EVERETT — The state Court of Appeals on Monday ordered that a young killer from Snohomish County be granted parole.
Gail Brashear was 15 when she shot and stabbed a man to death during a carjacking near Granite Falls in 1996. She pretended she needed help on the side of the road, while her boyfriend hid in the brush, and she then attacked Dan Varnell, a 48-year-old father and veteran, when he pulled over.
Brashear, now 37, remains at the Washington Corrections Center for Women in Gig Harbor, on a conviction of first-degree murder. Her original sentence was for 51 years.
Last year, her case was reviewed by the Indeterminate Sentence Review Board, which works closely with state corrections. Brashear and many other offenders who entered the system as juveniles have received new hearings in recent years under state and federal reforms. The courts generally have found that minors shouldn’t go on to serve prison time amounting to life sentences.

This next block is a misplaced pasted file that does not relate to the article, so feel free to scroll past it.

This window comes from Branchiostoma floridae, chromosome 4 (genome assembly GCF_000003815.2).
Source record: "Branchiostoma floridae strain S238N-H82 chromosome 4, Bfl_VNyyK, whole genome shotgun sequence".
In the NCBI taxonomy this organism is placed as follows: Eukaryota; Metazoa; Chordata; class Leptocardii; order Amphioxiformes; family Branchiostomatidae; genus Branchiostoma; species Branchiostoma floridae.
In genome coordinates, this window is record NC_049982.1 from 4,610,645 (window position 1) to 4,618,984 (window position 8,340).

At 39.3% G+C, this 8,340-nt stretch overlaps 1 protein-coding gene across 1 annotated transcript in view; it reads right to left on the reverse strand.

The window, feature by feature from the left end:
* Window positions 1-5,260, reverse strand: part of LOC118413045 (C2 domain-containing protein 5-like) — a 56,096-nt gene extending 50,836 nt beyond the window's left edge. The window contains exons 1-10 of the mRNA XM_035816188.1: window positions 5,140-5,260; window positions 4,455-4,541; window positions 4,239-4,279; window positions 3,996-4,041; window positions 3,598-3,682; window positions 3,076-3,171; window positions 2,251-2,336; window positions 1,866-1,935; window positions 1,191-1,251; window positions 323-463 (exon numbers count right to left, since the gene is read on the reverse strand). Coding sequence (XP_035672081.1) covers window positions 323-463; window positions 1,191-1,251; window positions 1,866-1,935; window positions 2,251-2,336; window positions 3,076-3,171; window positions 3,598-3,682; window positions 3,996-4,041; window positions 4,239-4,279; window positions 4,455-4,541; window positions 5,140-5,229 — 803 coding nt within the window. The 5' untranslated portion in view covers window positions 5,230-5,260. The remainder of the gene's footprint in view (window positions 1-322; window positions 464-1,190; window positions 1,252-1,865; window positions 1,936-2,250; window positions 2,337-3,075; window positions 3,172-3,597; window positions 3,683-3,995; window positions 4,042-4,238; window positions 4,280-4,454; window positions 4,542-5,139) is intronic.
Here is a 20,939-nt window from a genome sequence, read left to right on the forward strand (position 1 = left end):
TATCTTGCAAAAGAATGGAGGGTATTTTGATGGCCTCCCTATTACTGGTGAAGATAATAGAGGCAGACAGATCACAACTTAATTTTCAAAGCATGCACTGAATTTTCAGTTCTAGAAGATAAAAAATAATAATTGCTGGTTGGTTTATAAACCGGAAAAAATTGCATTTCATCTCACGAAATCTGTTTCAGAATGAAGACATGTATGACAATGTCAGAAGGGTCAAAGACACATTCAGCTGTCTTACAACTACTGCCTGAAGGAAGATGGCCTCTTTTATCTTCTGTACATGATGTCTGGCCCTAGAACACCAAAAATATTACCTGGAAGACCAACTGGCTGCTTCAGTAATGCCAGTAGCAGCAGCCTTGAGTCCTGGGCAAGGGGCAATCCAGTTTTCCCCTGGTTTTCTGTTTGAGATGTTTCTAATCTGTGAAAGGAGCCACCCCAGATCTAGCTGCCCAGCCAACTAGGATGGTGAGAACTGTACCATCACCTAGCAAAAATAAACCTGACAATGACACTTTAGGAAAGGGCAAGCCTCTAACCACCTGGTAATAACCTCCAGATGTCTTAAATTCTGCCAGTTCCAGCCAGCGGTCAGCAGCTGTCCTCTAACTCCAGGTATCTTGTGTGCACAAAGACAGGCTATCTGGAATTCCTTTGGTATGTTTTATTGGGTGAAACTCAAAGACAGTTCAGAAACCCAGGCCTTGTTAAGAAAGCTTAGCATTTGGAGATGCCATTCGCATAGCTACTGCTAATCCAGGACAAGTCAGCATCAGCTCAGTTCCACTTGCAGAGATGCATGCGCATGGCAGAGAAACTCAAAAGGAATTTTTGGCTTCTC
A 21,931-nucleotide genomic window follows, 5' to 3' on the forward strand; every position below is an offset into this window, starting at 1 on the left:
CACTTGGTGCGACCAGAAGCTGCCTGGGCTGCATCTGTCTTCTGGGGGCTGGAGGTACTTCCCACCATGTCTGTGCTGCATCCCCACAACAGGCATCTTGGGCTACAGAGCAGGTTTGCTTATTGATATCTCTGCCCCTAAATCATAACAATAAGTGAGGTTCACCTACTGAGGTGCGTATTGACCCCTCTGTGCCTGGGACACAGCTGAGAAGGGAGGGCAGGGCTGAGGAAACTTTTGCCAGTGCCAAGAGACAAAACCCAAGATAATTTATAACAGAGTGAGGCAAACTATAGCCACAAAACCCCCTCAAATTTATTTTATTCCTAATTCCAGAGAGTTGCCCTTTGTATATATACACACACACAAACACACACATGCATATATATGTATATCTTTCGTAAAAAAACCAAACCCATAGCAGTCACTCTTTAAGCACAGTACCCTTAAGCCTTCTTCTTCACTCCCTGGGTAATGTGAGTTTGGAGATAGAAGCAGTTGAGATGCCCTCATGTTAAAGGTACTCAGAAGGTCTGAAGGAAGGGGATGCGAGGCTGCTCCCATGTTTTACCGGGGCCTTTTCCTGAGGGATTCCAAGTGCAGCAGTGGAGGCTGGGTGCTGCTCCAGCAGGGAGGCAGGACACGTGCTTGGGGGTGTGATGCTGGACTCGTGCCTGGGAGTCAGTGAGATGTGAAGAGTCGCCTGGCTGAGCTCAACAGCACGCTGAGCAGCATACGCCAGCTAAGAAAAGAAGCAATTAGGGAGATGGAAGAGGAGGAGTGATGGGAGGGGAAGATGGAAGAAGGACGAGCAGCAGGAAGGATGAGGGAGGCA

The board denied Brashear’s request for parole, but had said it would hold another hearing in 2022.
In the recent 12-page decision, the appeals court found that the board’s reasoning was flawed and that it focused too much on the crimes instead of potential rehabilitation.
For inmates whose cases are affected by the reforms, “the ISRB must order a person released unless it finds that, despite conditions, he or she is more likely than not to reoffend,” the court ruled.
Brashear’s crimes were “heinous,” but she should be released after serving 20-plus years, the higher court said.
Inmates who have been behind bars for a long time make a transition through lower security levels before they are set free.
Kecia Rongen, the board chairwoman, issued a prepared statement Thursday.
“The Indeterminate Sentence Review Board is exploring our options in response to this decision,” she said. “The matter of the Brashear case is still within the purview of the board and [it] wishes to preserve its quasi-judicial impartiality and therefore has no further comment.”
Varnell’s daughter, Mayume Carelli, on Thursday said she was shocked and disappointed. However, she added, her family understands that Brashear “has been working very hard within her means to better herself.”
“I know that my father would have found it in his heart to ‘let her go,’ ” Carelli said. “It’s because my father was an exceptional human being that I am holding Brashear to exactly that … if she is really and truly remorseful for all of the heinous crimes committed … that she honor my father by becoming an exceptional human being.”